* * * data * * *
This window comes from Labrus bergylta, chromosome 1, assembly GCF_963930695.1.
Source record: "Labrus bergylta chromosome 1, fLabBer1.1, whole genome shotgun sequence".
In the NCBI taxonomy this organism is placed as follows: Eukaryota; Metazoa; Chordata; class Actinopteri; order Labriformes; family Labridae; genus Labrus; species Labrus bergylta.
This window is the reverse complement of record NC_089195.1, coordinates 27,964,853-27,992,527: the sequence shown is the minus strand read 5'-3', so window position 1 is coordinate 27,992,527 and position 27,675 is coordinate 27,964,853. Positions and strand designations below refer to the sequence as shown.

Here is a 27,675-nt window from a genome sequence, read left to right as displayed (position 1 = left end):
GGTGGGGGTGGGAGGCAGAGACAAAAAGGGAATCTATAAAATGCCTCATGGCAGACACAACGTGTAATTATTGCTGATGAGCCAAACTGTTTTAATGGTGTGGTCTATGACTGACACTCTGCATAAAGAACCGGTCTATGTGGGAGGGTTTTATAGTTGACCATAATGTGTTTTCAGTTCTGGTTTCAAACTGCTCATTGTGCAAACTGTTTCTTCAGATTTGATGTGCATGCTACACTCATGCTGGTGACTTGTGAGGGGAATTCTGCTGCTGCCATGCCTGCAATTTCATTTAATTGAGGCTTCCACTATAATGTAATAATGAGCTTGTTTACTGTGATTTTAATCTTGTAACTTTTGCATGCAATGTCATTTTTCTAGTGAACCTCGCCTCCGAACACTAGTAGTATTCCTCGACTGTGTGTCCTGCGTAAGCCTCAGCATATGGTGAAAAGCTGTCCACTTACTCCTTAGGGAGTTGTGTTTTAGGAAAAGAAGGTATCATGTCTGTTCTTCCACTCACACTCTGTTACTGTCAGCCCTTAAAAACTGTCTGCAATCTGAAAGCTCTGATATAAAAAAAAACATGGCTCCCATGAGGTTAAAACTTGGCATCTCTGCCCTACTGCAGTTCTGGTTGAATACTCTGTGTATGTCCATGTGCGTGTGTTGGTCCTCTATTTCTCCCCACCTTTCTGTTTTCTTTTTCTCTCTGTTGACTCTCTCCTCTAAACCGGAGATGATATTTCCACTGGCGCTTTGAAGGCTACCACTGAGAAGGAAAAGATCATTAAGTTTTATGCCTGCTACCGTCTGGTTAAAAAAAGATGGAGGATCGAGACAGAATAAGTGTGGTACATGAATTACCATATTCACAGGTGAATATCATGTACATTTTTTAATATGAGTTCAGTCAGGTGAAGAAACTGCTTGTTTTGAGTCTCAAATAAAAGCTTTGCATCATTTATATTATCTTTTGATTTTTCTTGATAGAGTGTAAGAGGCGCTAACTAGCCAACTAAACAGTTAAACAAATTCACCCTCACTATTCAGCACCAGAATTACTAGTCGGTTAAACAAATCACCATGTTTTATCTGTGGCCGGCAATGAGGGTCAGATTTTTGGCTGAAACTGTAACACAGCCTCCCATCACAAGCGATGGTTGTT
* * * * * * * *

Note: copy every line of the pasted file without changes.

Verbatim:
This window comes from Labrus bergylta, chromosome 1, assembly GCF_963930695.1.
Source record: "Labrus bergylta chromosome 1, fLabBer1.1, whole genome shotgun sequence".
In the NCBI taxonomy this organism is placed as follows: Eukaryota; Metazoa; Chordata; class Actinopteri; order Labriformes; family Labridae; genus Labrus; species Labrus bergylta.
This window is the reverse complement of record NC_089195.1, coordinates 27,964,853-27,992,527: the sequence shown is the minus strand read 5'-3', so window position 1 is coordinate 27,992,527 and position 27,675 is coordinate 27,964,853. Positions and strand designations below refer to the sequence as shown.

Here is a 27,675-nt window from a genome sequence, read left to right as displayed (position 1 = left end):
GGTGGGGGTGGGAGGCAGAGACAAAAAGGGAATCTATAAAATGCCTCATGGCAGACACAACGTGTAATTATTGCTGATGAGCCAAACTGTTTTAATGGTGTGGTCTATGACTGACACTCTGCATAAAGAACCGGTCTATGTGGGAGGGTTTTATAGTTGACCATAATGTGTTTTCAGTTCTGGTTTCAAACTGCTCATTGTGCAAACTGTTTCTTCAGATTTGATGTGCATGCTACACTCATGCTGGTGACTTGTGAGGGGAATTCTGCTGCTGCCATGCCTGCAATTTCATTTAATTGAGGCTTCCACTATAATGTAATAATGAGCTTGTTTACTGTGATTTTAATCTTGTAACTTTTGCATGCAATGTCATTTTTCTAGTGAACCTCGCCTCCGAACACTAGTAGTATTCCTCGACTGTGTGTCCTGCGTAAGCCTCAGCATATGGTGAAAAGCTGTCCACTTACTCCTTAGGGAGTTGTGTTTTAGGAAAAGAAGGTATCATGTCTGTTCTTCCACTCACACTCTGTTACTGTCAGCCCTTAAAAACTGTCTGCAATCTGAAAGCTCTGATATAAAAAAAAACATGGCTCCCATGAGGTTAAAACTTGGCATCTCTGCCCTACTGCAGTTCTGGTTGAATACTCTGTGTATGTCCATGTGCGTGTGTTGGTCCTCTATTTCTCCCCACCTTTCTGTTTTCTTTTTCTCTCTGTTGACTCTCTCCTCTAAACCGGAGATGATATTTCCACTGGCGCTTTGAAGGCTACCACTGAGAAGGAAAAGATCATTAAGTTTTATGCCTGCTACCGTCTGGTTAAAAAAAGATGGAGGATCGAGACAGAATAAGTGTGGTACATGAATTACCATATTCACAGGTGAATATCATGTACATTTTTTAATATGAGTTCAGTCAGGTGAAGAAACTGCTTGTTTTGAGTCTCAAATAAAAGCTTTGCATCATTTATATTATCTTTTGATTTTTCTTGATAGAGTGTAAGAGGCGCTAACTAGCCAACTAAACAGTTAAACAAATTCACCCTCACTATTCAGCACCAGAATTACTAGTCGGTTAAACAAATCACCATGTTTTATCTGTGGCCGGCAATGAGGGTCAGATTTTTGGCTGAAACTGTAACACAGCCTCCCATCACAAGCGATGGTTGTT